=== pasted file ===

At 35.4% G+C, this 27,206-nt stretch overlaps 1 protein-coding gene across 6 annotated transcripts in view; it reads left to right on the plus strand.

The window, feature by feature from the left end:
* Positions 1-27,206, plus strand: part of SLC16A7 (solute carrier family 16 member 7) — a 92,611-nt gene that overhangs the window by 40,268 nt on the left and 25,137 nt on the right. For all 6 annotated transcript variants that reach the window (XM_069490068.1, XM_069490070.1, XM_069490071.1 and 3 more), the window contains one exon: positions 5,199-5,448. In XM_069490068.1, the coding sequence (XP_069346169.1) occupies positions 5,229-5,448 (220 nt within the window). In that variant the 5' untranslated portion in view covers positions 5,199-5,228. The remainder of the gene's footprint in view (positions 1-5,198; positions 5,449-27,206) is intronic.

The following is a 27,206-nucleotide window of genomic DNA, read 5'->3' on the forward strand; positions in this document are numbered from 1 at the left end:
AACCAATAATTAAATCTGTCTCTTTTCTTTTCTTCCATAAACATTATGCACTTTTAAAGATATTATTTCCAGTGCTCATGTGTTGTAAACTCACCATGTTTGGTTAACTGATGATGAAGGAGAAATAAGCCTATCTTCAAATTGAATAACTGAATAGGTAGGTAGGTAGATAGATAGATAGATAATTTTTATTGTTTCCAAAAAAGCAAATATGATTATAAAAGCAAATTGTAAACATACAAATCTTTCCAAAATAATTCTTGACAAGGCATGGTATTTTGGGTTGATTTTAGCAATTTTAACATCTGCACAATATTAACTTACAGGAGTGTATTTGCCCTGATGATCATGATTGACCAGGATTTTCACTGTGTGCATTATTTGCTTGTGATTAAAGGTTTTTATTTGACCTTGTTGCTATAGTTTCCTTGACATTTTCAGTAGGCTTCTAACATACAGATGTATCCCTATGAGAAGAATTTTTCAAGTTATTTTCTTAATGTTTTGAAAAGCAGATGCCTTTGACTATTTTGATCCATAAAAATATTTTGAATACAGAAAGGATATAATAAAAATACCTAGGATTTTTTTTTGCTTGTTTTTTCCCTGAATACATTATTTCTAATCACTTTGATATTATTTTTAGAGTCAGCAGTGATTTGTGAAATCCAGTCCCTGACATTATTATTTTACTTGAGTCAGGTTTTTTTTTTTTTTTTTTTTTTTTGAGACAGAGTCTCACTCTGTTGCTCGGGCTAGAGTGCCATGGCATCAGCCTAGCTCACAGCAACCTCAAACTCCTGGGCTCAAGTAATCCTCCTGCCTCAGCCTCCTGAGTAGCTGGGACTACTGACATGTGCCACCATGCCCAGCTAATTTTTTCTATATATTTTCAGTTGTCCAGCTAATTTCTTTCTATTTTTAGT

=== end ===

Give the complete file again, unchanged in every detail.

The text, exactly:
At 35.4% G+C, this 27,206-nt stretch overlaps 1 protein-coding gene across 6 annotated transcripts in view; it reads left to right on the plus strand.

The window, feature by feature from the left end:
* Positions 1-27,206, plus strand: part of SLC16A7 (solute carrier family 16 member 7) — a 92,611-nt gene that overhangs the window by 40,268 nt on the left and 25,137 nt on the right. For all 6 annotated transcript variants that reach the window (XM_069490068.1, XM_069490070.1, XM_069490071.1 and 3 more), the window contains one exon: positions 5,199-5,448. In XM_069490068.1, the coding sequence (XP_069346169.1) occupies positions 5,229-5,448 (220 nt within the window). In that variant the 5' untranslated portion in view covers positions 5,199-5,228. The remainder of the gene's footprint in view (positions 1-5,198; positions 5,449-27,206) is intronic.

The following is a 27,206-nucleotide window of genomic DNA, read 5'->3' on the forward strand; positions in this document are numbered from 1 at the left end:
AACCAATAATTAAATCTGTCTCTTTTCTTTTCTTCCATAAACATTATGCACTTTTAAAGATATTATTTCCAGTGCTCATGTGTTGTAAACTCACCATGTTTGGTTAACTGATGATGAAGGAGAAATAAGCCTATCTTCAAATTGAATAACTGAATAGGTAGGTAGGTAGATAGATAGATAGATAATTTTTATTGTTTCCAAAAAAGCAAATATGATTATAAAAGCAAATTGTAAACATACAAATCTTTCCAAAATAATTCTTGACAAGGCATGGTATTTTGGGTTGATTTTAGCAATTTTAACATCTGCACAATATTAACTTACAGGAGTGTATTTGCCCTGATGATCATGATTGACCAGGATTTTCACTGTGTGCATTATTTGCTTGTGATTAAAGGTTTTTATTTGACCTTGTTGCTATAGTTTCCTTGACATTTTCAGTAGGCTTCTAACATACAGATGTATCCCTATGAGAAGAATTTTTCAAGTTATTTTCTTAATGTTTTGAAAAGCAGATGCCTTTGACTATTTTGATCCATAAAAATATTTTGAATACAGAAAGGATATAATAAAAATACCTAGGATTTTTTTTTGCTTGTTTTTTCCCTGAATACATTATTTCTAATCACTTTGATATTATTTTTAGAGTCAGCAGTGATTTGTGAAATCCAGTCCCTGACATTATTATTTTACTTGAGTCAGGTTTTTTTTTTTTTTTTTTTTTTTTGAGACAGAGTCTCACTCTGTTGCTCGGGCTAGAGTGCCATGGCATCAGCCTAGCTCACAGCAACCTCAAACTCCTGGGCTCAAGTAATCCTCCTGCCTCAGCCTCCTGAGTAGCTGGGACTACTGACATGTGCCACCATGCCCAGCTAATTTTTTCTATATATTTTCAGTTGTCCAGCTAATTTCTTTCTATTTTTAGT